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Past Summits

The objectives of the LEAD summit are: 1) to promote a broad-based awareness of the crisis in Latino Education and; 2) to enhance the intellectual, cultural and personal development of our community's educators, administrators, leaders and students.

Our free one-day summit will:

Leadership: encourage leadership through our inspirational speakers. We ask ourselves: What are effective leadership strategies during these tumultuous times? As change agents, how do we think outside the box? What are effective innovations for closing the achievement gap, student retention and success; student services; teaching and academic affairs?

Diversity: provide education and resources in partnership with other educators to promote respect for differences and an appreciation of diversity. We ask ourselves: How can we best provide a challenging and supportive atmosphere for gender, racial and ethnic minorities?

Higher Education: encourage and provide opportunities for Latinos to attend college by sharing information regarding the California Law AB540, Financial Resources to help pay for college, and information/recruitment to the plethora of advanced degrees offered by CSUSB, particularly the Ed.D. Doctorate Program in Educational Leadership.

Culture and Arts: celebrate our Latino heritage, spirit and achievement with displays of Latino art, music and history. This summit will provide a good opportunity to take a deeper look into the Latino family values that make Latinos a particular group by discussing our preferences, motivations, expectations and the impact of some of our cultural traits in educational endeavors as well as their linkages to the U.S. workplace and economy.

Resources: provide teaching resources and partners for teaching through our research, educational programs and the exhibits on display during the summit.

Summit Programs

Summit Themes

2023 LEAD Summit 
¡YA BASTA! – Enough is Enough!

Roberto “Dr. Cintli” Rodríguez (†) was a friend, amigo, mentor, elder, social justice activist, columnist, prolific writer, poet/author, and academic of Mexican American/Raza Studies.  On the morning of Monday July 31st, 2023 at the age of 69 years, our generous and wise camarada Cintli transitioned to the spirit world to join the ancestors. He touched so many lives and had inspired many, amongst different generations. Many know his work as one of a visionary, leaving a legacy for all Civilizaciones de Maiz, a body of work on trauma, spiritual violence, police brutality, ethnic studies, Aztec-Mexica teachings, contemporary politics, and collective healing - that speaks for itself. LEAD Summit XII “¡Ya Basta! - Enough is Enough!” will be dedicated to Roberto’s memory and legacy, a tireless warrior-yolqui for his gente, por la causa, por la cultura.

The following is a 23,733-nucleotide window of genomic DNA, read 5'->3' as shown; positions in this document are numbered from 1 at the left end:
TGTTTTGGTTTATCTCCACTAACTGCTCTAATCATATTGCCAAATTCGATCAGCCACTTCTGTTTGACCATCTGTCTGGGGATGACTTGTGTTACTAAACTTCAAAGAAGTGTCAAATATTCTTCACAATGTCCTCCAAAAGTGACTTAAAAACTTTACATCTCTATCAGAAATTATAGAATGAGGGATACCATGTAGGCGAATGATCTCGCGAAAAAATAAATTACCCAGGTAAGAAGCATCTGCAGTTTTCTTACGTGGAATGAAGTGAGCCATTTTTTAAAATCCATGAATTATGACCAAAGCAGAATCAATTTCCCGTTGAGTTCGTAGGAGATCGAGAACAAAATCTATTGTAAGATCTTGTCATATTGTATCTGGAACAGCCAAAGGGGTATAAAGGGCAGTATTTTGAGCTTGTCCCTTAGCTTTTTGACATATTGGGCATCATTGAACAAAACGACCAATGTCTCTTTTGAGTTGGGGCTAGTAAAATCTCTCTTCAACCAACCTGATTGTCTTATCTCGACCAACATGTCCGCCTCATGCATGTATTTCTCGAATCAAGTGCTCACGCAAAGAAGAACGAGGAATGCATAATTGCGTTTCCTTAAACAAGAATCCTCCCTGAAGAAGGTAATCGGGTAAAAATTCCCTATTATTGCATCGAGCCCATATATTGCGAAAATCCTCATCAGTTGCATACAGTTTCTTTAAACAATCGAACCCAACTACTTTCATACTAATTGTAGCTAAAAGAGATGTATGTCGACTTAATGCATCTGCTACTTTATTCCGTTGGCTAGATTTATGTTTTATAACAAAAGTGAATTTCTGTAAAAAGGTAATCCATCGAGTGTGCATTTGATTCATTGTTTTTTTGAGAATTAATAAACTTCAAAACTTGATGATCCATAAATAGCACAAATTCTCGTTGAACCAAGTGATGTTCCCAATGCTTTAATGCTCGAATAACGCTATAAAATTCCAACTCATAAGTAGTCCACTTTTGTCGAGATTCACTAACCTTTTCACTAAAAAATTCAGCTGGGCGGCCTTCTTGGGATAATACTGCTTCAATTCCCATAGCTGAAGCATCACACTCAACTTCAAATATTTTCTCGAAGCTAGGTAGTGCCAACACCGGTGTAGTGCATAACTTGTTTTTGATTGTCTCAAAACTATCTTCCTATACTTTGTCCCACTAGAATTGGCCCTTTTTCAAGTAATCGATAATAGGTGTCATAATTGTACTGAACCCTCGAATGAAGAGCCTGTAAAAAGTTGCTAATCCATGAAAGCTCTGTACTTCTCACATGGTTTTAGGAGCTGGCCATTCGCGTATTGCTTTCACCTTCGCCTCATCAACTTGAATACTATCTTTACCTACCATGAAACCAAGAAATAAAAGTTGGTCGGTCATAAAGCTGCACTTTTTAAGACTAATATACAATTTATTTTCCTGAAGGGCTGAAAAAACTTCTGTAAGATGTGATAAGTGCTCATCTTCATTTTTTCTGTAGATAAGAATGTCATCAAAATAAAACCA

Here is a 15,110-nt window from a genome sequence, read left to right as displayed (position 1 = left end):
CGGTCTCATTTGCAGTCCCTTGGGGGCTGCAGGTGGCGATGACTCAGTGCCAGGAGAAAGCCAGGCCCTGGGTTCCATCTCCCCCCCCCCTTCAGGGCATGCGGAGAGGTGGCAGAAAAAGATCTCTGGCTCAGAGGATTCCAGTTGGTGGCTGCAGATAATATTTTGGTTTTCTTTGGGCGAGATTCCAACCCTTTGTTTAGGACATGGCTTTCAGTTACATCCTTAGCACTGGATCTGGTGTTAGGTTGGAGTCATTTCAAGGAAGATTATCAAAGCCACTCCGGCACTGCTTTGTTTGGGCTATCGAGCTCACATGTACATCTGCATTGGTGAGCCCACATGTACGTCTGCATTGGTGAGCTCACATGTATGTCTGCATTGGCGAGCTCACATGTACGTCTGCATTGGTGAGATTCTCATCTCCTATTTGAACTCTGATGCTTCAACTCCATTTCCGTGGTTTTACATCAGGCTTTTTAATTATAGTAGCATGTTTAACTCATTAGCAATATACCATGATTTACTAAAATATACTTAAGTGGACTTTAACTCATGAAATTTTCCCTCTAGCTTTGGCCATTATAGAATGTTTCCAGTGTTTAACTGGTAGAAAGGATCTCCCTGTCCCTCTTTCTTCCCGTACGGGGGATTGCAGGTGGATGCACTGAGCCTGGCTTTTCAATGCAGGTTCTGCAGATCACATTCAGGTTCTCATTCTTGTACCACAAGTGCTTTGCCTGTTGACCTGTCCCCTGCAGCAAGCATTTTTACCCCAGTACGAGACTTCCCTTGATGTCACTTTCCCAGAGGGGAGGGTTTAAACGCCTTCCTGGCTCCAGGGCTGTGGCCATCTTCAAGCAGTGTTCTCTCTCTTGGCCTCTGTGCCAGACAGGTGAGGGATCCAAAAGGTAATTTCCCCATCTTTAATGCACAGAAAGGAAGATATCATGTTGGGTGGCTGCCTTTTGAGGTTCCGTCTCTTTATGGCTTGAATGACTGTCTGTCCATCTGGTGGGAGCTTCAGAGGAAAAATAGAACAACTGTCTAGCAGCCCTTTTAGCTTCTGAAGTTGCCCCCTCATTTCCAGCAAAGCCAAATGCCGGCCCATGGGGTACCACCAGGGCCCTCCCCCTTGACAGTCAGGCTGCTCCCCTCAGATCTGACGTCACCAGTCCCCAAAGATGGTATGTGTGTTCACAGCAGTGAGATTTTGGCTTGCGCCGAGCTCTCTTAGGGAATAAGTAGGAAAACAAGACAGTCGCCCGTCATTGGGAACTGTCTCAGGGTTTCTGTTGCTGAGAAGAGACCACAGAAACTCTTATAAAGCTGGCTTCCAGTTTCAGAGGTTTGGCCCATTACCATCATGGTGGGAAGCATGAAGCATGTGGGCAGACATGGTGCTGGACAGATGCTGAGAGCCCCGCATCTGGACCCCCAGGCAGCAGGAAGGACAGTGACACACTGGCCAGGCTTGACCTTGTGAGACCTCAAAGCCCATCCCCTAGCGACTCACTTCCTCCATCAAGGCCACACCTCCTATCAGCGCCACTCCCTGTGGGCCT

Born in Aguascalientes, Mexico, Roberto moved with his family to East L.A. as a child in the late 1950s. Cintli taught us to reflect, release, and reset. In Nahuatl “yolqui” is the idea of a warrior brought back from the dead. For Cintli Rodríguez, it described his own experience one night on March 23rd of 1979 after a brutal beating at the hands of L.A. sheriffs.  Roberto suffered from post-traumatic stress disorder and lost the ability to dream in the aftermath of that incident. But he still went on to become a prolific Chicano writer. He attended and graduated from UCLA, contributed to La Gente - UCLA’s Chicano newspaper in the 1970s. He would contribute regularly to Lowrider Magazine, publishing the on-the-ground activities of and about the Chicano movement. That’s how Roberto ended up on Whittier Boulevard that Saturday night in March 1979. Roberto was taking photos on the corner of Whittier Boulevard and McDonnell Avenue in East Los Angeles for Lowrider Magazine and captured the assault of an innocent man by members of the Los Angeles County Sheriff’s Department. The last photo he took was of a police officer pointing directly at him. Soon after, the officers attacked him, confiscated his camera and film, and beat him so badly that he spent three days in the Los Angeles County Hospital. He got 14 stitches for a gash between his eyebrows for injuries resulting from the four deputies who kicked, punched and beat him with their batons. While preparing to leave the hospital, Roberto was placed under arrest for allegedly assaulting the officers with a “deadly weapon” (his camera). From 1979 to 1986, he sought justice in court for this incident, which involved two trials and eventually won his case. He began to dream again 20 years following the event after drinking from a medicinal plant in Mexico. The fatal shooting of Michael Brown in 2014 inspired him to retell his story and provide a platform for the stories of others who have suffered police brutality. In his anthology he attributed his interest in Chicano issues and journalism to Los Angeles Times columnist and KMEX-TV Channel 34 commentator Ruben Salazar. Salazar himself was killed in 1970 by a sheriff’s deputy who shot a projectile into an East L.A. bar, not far from Roberto’s childhood home. Rodríguez worked for roughly 13 years with Patrisia Gonzales on a syndicated column entitled “Column of the Americas” - both got their doctorates at the University of Wisconsin and were hired by the University of Arizona’s Mexican American Studies program. He also supported students and spoke out at protests, governing board meetings, and other public hearings against the passing of Arizona House Bill 2281, which banned the Mexican American Studies Department Programs and banned and confiscated books on Chicano history, critical race theory, and decoloniality in the Tucson Unified School District. He was arrested with local high school and college students the day the anti-Mexican-American studies legislation was signed into law.